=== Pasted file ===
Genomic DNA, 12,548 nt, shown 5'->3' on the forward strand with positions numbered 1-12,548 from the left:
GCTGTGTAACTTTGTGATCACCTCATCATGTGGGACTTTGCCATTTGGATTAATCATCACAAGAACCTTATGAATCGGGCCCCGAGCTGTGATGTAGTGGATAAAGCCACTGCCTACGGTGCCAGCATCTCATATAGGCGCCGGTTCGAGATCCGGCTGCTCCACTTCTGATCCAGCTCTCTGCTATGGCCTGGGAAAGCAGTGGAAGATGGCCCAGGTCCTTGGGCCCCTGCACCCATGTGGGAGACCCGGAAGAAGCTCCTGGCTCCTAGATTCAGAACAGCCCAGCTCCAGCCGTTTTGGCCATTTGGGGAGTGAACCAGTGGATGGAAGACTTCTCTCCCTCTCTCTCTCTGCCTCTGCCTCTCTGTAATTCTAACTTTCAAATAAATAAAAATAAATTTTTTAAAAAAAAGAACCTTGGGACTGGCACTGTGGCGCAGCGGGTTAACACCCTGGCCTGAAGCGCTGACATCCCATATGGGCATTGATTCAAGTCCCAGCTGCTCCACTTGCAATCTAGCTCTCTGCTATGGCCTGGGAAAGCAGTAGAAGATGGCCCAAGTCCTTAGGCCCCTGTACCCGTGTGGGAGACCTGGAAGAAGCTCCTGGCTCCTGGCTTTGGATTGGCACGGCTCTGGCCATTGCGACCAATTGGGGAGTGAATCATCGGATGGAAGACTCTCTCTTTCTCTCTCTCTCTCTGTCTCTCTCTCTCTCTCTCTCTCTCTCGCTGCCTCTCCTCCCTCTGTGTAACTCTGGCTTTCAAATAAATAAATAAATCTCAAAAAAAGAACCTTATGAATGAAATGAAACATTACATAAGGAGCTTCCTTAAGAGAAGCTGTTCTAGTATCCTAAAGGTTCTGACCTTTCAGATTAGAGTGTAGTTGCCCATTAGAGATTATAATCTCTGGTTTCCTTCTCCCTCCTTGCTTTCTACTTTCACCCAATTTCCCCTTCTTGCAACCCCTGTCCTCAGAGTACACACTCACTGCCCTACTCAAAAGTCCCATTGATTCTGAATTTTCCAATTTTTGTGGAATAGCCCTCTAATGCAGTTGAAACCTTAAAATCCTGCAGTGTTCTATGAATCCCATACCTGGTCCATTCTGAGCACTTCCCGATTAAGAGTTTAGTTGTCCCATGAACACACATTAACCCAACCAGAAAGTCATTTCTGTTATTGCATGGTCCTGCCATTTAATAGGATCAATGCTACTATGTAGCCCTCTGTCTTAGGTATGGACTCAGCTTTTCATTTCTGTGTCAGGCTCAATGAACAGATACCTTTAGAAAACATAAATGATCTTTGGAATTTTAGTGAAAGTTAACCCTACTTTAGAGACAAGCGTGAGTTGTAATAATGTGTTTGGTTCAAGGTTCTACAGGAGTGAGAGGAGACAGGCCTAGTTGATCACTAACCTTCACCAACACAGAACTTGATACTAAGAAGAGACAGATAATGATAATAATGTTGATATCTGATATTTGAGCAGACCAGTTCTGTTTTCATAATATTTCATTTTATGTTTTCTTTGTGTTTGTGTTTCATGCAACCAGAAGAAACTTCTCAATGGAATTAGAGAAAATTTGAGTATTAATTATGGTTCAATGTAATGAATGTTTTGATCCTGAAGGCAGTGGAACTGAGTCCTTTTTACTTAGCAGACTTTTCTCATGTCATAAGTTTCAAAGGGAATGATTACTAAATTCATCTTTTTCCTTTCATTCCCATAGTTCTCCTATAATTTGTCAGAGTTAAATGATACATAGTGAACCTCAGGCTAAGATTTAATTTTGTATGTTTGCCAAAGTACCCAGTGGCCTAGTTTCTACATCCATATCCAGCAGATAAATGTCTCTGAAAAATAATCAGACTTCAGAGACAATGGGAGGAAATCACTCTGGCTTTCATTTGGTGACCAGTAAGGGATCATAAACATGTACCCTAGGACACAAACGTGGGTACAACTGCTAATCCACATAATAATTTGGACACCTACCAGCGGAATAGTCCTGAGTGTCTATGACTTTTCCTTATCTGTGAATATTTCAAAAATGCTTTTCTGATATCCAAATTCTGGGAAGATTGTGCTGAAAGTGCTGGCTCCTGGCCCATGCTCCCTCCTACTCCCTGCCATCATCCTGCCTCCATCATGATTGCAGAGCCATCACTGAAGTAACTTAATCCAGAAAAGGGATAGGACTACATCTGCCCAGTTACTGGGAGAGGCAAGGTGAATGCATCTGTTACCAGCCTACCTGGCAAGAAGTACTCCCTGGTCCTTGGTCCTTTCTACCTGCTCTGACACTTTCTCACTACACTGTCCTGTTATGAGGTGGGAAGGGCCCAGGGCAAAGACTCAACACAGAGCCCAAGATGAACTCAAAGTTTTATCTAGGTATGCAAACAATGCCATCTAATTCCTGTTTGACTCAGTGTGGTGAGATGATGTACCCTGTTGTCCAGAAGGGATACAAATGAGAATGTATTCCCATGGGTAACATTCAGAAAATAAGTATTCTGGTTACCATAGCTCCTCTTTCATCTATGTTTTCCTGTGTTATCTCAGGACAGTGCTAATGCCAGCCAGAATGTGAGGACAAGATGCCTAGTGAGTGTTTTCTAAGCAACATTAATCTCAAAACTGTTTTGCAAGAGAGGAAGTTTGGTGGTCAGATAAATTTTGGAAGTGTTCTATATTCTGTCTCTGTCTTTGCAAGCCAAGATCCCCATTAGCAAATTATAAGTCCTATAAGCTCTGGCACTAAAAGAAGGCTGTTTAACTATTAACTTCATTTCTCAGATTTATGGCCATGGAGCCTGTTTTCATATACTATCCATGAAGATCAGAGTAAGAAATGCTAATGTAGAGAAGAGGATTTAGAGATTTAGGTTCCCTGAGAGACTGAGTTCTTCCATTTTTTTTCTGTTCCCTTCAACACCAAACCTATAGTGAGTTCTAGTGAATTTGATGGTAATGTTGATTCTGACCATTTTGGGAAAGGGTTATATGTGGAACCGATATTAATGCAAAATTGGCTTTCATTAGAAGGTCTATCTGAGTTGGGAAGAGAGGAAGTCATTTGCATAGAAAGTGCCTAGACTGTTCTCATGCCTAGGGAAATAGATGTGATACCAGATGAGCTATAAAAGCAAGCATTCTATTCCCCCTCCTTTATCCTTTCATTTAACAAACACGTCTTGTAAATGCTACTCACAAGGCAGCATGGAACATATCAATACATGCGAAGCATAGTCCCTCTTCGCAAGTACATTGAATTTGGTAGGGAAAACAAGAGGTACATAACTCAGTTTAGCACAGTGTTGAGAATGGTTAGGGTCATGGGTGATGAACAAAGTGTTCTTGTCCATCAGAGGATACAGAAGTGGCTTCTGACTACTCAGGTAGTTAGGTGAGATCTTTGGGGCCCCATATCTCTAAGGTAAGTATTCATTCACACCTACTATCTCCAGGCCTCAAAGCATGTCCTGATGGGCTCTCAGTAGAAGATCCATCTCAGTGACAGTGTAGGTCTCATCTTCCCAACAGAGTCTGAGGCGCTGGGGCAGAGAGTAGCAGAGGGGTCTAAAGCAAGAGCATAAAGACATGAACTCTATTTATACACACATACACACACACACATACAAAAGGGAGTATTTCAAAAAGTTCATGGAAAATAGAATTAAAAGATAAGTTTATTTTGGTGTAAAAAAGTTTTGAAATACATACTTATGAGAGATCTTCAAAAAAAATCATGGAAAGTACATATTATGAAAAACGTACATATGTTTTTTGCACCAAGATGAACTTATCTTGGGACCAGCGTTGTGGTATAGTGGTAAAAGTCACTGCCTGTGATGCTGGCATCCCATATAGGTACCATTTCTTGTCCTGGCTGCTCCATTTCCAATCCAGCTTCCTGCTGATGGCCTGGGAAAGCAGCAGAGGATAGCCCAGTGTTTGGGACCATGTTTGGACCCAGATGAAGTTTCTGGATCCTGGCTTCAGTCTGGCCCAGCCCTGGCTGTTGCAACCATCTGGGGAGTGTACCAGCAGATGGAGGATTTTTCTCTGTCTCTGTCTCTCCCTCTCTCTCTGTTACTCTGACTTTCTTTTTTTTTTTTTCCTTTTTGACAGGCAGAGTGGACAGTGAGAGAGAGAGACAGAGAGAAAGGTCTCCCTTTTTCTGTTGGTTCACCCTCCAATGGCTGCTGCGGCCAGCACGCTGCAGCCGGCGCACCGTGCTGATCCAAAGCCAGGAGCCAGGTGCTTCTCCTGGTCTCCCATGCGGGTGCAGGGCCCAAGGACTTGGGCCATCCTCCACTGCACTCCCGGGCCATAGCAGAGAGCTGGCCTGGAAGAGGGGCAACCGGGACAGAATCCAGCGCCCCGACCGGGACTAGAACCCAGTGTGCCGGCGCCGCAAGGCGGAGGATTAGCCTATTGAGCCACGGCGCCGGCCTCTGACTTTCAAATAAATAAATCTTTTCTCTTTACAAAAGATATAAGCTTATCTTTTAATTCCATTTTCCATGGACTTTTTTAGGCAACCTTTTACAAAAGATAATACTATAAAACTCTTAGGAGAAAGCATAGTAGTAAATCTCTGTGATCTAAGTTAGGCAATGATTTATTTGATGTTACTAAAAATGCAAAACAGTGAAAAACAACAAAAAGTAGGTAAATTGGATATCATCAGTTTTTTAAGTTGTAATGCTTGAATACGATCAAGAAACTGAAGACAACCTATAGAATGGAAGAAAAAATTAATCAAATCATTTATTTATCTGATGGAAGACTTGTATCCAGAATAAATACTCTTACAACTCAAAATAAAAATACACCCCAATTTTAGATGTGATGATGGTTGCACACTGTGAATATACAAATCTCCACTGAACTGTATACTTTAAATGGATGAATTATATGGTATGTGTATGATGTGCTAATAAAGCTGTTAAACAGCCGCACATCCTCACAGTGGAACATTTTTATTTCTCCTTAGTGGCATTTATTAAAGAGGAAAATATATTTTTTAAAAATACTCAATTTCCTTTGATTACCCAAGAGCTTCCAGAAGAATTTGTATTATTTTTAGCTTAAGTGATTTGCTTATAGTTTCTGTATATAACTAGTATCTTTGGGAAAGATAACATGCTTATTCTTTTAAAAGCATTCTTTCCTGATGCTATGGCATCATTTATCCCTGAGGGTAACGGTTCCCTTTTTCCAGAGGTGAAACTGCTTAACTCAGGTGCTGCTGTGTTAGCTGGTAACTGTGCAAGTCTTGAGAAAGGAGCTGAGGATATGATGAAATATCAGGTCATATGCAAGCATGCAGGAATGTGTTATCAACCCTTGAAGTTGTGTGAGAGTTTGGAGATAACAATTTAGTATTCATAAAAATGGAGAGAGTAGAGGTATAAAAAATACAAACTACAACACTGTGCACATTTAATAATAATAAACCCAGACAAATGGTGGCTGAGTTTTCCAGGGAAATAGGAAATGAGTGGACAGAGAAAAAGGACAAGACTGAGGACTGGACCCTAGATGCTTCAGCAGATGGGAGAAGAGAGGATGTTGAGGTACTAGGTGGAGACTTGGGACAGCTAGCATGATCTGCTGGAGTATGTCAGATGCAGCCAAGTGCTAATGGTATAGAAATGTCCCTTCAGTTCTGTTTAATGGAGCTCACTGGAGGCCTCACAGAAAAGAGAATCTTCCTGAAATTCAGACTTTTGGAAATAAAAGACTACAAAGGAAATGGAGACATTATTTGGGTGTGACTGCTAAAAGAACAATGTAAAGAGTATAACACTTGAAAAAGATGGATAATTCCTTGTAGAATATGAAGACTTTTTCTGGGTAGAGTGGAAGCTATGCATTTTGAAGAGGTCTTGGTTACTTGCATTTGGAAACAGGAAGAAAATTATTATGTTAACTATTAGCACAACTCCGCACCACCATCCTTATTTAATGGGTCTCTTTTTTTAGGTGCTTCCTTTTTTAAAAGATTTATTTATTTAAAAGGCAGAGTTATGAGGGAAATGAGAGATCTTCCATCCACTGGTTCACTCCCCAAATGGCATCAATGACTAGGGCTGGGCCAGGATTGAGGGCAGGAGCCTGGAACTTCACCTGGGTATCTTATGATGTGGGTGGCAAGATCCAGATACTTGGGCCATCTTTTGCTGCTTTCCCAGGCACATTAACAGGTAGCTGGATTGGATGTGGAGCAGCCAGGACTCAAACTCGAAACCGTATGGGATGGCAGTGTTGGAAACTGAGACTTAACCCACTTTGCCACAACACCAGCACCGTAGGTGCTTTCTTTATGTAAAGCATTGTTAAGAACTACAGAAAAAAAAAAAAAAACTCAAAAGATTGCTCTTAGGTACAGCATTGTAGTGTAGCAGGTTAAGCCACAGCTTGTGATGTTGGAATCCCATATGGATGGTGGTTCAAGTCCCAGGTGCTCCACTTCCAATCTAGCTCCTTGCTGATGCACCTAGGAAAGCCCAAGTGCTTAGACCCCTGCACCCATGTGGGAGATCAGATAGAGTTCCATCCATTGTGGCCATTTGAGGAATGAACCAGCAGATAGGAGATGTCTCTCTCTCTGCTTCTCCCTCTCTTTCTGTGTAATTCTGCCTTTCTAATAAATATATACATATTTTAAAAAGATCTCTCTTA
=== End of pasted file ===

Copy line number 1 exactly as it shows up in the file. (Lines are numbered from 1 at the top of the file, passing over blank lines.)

Genomic DNA, 12,548 nt, shown 5'->3' on the forward strand with positions numbered 1-12,548 from the left: